William Tecumseh Sherman, Memoirs of General William T. Sherman ., volume 2, chapter 19 (search)
t us to make a lodgment on his railroad below Marietta, or even to cross the Chattahoochee. Of course, he chose to let go Kenesaw and Marietta, and fall back on an intrenched camp prepared by his ordon the morning of the 3d of July, I rode into Marietta, just quitted by the rebel rear-guard, and was from the direction of Powder Springs toward Marietta, producing delay and confusion. By night Thonched at Smyrna camp-ground. six miles below Marietta, and there on the next day we celebrated our as left two breaks in the railroad--one above Marietta and one near Vining's Station. The former isr twenty miles, then turned north and came to Marietta on the 22d of July, whence he reported to me. have now accumulated stores at Allatoona and Marietta, both fortified and garrisoned points. Have Captains Steele and Gile to carry the body to Marietta. They reached that place the same night, and On the 22d of July General Rousseau reached Marietta, having returned from his raid on the Alabama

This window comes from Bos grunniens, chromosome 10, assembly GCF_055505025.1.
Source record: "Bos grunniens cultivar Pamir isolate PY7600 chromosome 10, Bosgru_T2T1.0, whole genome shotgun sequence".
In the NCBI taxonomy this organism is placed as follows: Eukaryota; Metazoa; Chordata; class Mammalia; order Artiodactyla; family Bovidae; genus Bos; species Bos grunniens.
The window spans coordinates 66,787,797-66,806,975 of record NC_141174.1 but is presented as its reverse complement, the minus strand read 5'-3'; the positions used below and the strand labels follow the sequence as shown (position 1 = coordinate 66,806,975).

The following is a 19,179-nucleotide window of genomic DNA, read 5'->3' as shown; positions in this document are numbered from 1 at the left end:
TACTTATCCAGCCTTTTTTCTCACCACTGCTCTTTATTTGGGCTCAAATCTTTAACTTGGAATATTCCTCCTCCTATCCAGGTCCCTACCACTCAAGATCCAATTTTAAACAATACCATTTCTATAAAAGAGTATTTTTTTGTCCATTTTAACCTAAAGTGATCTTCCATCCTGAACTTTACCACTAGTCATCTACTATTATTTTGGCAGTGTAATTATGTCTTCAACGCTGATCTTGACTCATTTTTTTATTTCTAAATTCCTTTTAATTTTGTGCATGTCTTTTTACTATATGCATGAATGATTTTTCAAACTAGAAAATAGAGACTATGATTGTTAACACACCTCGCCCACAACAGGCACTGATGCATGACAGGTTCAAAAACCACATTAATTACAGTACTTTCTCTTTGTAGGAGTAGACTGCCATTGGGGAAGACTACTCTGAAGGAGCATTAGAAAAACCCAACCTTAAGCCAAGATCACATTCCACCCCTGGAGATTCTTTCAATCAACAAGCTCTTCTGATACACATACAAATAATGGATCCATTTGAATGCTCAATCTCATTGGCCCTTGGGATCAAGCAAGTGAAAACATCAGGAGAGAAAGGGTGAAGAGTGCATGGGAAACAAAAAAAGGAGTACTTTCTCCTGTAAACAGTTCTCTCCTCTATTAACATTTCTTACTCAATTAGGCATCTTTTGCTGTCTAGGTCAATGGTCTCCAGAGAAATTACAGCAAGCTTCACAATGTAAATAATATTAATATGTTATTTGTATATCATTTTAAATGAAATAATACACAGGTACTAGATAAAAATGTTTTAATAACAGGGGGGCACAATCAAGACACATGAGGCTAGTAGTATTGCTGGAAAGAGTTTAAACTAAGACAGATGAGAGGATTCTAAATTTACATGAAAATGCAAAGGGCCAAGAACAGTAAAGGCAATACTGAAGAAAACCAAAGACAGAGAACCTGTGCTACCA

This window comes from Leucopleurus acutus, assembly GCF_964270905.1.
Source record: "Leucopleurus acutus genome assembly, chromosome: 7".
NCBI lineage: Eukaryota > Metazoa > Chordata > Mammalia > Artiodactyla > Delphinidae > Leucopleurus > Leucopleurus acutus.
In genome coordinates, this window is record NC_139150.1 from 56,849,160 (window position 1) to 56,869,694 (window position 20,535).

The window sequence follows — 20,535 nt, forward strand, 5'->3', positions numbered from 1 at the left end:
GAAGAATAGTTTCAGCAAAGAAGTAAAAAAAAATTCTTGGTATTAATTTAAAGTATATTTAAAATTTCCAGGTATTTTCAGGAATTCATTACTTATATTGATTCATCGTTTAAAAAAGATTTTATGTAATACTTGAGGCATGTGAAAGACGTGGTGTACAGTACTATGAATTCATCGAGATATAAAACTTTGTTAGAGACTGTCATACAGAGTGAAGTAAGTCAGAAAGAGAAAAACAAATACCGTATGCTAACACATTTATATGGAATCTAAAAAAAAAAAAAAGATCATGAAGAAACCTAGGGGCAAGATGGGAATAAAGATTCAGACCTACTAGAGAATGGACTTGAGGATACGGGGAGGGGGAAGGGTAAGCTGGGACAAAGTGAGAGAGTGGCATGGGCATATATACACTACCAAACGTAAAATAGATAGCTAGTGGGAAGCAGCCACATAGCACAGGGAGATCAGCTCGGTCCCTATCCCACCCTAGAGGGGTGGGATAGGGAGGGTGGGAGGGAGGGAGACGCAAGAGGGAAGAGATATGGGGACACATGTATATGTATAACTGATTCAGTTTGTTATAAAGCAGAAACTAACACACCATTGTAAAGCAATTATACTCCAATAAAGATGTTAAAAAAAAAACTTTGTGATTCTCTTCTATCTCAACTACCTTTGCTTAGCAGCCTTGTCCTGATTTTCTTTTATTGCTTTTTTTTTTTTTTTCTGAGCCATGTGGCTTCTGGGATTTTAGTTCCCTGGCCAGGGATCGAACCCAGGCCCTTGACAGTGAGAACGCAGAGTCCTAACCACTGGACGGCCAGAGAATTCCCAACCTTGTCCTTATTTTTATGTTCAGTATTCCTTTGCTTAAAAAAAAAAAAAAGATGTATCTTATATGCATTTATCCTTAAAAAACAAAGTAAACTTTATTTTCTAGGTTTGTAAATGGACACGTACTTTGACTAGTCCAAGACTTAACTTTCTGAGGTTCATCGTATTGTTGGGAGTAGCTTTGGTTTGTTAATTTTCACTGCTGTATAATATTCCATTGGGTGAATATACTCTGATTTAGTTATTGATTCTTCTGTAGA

William Tecumseh Sherman, Memoirs of General William T. Sherman ., volume 2, chapter 20 (search)
toneman had gone on to Macon; during that day (August 1st) Colonel Brownlow, of a Tennessee cavalry regiment, came in to Marietta from General McCook, and reported that McCook's whole division had been overwhelmed, defeated, and captured at Newnan. ad to the rear, on the theory that the force of cavalry which had defeated McCook would at once be on the railroad about Marietta. At the same time Garrard was ordered to occupy the trenches on our left, while Schofield's whole army moved to the extthat General Stoneman was down about Macon, on the east bank of the Ocmulgee. On the 4th of August Colonel Adams got to Marietta with his small brigade of nine hundred men belonging to Stoneman's cavalry, reporting, as usual, all the rest lost, and ld's exposed flank; Garrard retained that on our general left; and McCook's division was held somewhat in reserve, about Marietta and the railroad. On the 10th, having occasion to telegraph to General Grant, then in Washington, I used this language: